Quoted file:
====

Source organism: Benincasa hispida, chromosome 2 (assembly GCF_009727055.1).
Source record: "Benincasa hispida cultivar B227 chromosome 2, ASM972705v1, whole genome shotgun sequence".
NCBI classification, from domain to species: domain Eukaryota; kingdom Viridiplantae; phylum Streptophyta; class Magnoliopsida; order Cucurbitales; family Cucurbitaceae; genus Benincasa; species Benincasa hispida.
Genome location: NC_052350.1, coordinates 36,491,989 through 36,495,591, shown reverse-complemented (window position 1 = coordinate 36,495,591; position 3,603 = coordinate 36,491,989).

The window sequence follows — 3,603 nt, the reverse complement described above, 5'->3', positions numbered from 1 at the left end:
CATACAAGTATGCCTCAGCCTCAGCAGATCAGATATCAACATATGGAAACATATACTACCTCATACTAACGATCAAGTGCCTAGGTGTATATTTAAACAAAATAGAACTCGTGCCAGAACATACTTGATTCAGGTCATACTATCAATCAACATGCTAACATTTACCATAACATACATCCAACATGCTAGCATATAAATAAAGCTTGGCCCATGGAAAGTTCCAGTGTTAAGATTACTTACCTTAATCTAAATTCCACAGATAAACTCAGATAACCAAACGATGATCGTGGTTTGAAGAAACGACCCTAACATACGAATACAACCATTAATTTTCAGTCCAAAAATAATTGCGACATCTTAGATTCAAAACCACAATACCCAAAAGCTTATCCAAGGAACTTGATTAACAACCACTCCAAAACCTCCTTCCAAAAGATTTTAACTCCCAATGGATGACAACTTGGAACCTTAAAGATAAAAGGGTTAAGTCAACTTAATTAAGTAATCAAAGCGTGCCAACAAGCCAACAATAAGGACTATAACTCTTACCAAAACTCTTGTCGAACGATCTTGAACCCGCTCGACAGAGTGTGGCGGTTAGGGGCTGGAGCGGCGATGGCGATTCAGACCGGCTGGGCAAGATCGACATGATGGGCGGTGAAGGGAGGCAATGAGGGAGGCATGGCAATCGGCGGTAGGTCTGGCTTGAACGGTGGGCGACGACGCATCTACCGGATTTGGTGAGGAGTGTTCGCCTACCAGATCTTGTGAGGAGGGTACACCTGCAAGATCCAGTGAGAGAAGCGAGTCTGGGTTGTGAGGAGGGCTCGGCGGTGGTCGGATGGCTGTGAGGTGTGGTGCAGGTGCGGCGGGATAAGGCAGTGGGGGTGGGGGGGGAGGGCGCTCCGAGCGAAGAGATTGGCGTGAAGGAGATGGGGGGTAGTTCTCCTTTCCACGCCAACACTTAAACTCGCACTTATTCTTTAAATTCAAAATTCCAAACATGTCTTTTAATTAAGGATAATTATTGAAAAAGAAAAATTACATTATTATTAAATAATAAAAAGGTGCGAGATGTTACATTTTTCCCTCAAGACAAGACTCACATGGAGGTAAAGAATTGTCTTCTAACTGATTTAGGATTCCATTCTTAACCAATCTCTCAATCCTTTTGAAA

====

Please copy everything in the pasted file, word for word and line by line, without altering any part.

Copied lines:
Source organism: Benincasa hispida, chromosome 2 (assembly GCF_009727055.1).
Source record: "Benincasa hispida cultivar B227 chromosome 2, ASM972705v1, whole genome shotgun sequence".
NCBI classification, from domain to species: domain Eukaryota; kingdom Viridiplantae; phylum Streptophyta; class Magnoliopsida; order Cucurbitales; family Cucurbitaceae; genus Benincasa; species Benincasa hispida.
Genome location: NC_052350.1, coordinates 36,491,989 through 36,495,591, shown reverse-complemented (window position 1 = coordinate 36,495,591; position 3,603 = coordinate 36,491,989).

The window sequence follows — 3,603 nt, the reverse complement described above, 5'->3', positions numbered from 1 at the left end:
CATACAAGTATGCCTCAGCCTCAGCAGATCAGATATCAACATATGGAAACATATACTACCTCATACTAACGATCAAGTGCCTAGGTGTATATTTAAACAAAATAGAACTCGTGCCAGAACATACTTGATTCAGGTCATACTATCAATCAACATGCTAACATTTACCATAACATACATCCAACATGCTAGCATATAAATAAAGCTTGGCCCATGGAAAGTTCCAGTGTTAAGATTACTTACCTTAATCTAAATTCCACAGATAAACTCAGATAACCAAACGATGATCGTGGTTTGAAGAAACGACCCTAACATACGAATACAACCATTAATTTTCAGTCCAAAAATAATTGCGACATCTTAGATTCAAAACCACAATACCCAAAAGCTTATCCAAGGAACTTGATTAACAACCACTCCAAAACCTCCTTCCAAAAGATTTTAACTCCCAATGGATGACAACTTGGAACCTTAAAGATAAAAGGGTTAAGTCAACTTAATTAAGTAATCAAAGCGTGCCAACAAGCCAACAATAAGGACTATAACTCTTACCAAAACTCTTGTCGAACGATCTTGAACCCGCTCGACAGAGTGTGGCGGTTAGGGGCTGGAGCGGCGATGGCGATTCAGACCGGCTGGGCAAGATCGACATGATGGGCGGTGAAGGGAGGCAATGAGGGAGGCATGGCAATCGGCGGTAGGTCTGGCTTGAACGGTGGGCGACGACGCATCTACCGGATTTGGTGAGGAGTGTTCGCCTACCAGATCTTGTGAGGAGGGTACACCTGCAAGATCCAGTGAGAGAAGCGAGTCTGGGTTGTGAGGAGGGCTCGGCGGTGGTCGGATGGCTGTGAGGTGTGGTGCAGGTGCGGCGGGATAAGGCAGTGGGGGTGGGGGGGGAGGGCGCTCCGAGCGAAGAGATTGGCGTGAAGGAGATGGGGGGTAGTTCTCCTTTCCACGCCAACACTTAAACTCGCACTTATTCTTTAAATTCAAAATTCCAAACATGTCTTTTAATTAAGGATAATTATTGAAAAAGAAAAATTACATTATTATTAAATAATAAAAAGGTGCGAGATGTTACATTTTTCCCTCAAGACAAGACTCACATGGAGGTAAAGAATTGTCTTCTAACTGATTTAGGATTCCATTCTTAACCAATCTCTCAATCCTTTTGAAA